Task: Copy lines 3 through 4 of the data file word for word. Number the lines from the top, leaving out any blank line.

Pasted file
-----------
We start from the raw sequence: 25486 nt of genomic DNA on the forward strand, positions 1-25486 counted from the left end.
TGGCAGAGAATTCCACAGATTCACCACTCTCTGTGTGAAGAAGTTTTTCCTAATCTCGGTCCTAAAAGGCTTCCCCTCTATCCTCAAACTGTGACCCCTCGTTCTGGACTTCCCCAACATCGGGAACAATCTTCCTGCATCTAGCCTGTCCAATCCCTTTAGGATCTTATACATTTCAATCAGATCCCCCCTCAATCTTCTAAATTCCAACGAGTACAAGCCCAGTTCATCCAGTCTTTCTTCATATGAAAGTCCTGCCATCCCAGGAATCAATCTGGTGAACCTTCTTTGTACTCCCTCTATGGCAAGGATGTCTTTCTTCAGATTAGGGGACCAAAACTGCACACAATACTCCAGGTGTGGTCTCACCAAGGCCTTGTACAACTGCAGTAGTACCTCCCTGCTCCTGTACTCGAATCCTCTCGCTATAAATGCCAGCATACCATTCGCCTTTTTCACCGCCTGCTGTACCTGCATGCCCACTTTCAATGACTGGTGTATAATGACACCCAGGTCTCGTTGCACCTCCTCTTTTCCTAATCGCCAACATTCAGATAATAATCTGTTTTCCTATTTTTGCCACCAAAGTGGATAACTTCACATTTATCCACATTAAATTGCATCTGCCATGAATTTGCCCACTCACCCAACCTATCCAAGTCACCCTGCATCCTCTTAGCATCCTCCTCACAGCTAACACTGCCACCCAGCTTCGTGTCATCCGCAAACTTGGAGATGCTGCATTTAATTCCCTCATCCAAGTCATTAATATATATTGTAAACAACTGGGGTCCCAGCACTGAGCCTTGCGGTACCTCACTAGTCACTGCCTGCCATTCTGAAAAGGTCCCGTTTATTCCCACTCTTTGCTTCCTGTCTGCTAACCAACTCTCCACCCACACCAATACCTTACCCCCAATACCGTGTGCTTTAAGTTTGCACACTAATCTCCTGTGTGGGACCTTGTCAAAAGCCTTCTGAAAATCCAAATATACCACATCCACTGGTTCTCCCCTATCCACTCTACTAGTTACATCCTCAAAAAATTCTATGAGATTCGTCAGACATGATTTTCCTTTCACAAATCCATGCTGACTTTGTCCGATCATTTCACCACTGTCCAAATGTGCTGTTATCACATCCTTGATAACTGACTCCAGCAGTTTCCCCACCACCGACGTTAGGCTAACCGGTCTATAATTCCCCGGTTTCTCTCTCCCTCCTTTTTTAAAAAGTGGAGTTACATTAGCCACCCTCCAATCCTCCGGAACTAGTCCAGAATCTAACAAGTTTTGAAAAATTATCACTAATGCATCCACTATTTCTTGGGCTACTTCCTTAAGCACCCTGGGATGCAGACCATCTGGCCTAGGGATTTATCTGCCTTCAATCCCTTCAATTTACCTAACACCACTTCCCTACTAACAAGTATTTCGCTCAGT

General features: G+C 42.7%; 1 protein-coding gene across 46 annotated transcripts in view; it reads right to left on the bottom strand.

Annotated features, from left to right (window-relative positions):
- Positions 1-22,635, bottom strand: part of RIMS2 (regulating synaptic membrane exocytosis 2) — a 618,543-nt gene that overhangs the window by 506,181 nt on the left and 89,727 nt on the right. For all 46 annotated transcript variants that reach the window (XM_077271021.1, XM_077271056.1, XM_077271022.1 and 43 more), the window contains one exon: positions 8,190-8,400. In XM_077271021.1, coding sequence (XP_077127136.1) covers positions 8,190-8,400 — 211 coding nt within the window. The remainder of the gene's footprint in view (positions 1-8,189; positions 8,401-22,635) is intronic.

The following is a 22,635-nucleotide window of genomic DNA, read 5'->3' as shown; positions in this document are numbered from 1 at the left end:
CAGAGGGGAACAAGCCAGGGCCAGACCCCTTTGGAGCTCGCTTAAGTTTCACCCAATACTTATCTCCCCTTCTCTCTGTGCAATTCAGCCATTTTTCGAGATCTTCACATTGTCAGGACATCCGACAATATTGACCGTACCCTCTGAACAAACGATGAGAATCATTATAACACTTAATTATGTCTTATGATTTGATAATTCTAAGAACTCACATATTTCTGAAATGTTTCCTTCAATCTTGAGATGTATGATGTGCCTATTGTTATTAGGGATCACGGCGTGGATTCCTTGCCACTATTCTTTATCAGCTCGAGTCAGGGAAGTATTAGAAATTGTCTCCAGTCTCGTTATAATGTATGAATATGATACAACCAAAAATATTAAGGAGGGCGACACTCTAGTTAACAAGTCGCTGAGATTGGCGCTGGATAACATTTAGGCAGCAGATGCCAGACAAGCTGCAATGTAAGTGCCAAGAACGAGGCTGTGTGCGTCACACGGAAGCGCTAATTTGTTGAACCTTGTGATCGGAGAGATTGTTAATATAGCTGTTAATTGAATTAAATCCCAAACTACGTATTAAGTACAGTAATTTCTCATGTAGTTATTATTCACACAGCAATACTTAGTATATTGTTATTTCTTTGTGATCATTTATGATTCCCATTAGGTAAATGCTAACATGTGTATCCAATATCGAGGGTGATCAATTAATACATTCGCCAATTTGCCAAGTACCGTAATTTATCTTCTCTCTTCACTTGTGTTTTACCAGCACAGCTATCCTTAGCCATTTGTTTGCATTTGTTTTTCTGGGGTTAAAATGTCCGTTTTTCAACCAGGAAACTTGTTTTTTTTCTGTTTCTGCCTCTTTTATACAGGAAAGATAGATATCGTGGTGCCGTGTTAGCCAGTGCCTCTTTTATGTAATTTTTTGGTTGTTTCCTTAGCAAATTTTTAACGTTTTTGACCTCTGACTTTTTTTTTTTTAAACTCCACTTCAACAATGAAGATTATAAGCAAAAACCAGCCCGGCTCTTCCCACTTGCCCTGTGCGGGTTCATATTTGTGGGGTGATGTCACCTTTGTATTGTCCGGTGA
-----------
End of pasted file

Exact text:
General features: G+C 42.7%; 1 protein-coding gene across 46 annotated transcripts in view; it reads right to left on the bottom strand.

Annotated features, from left to right (window-relative positions):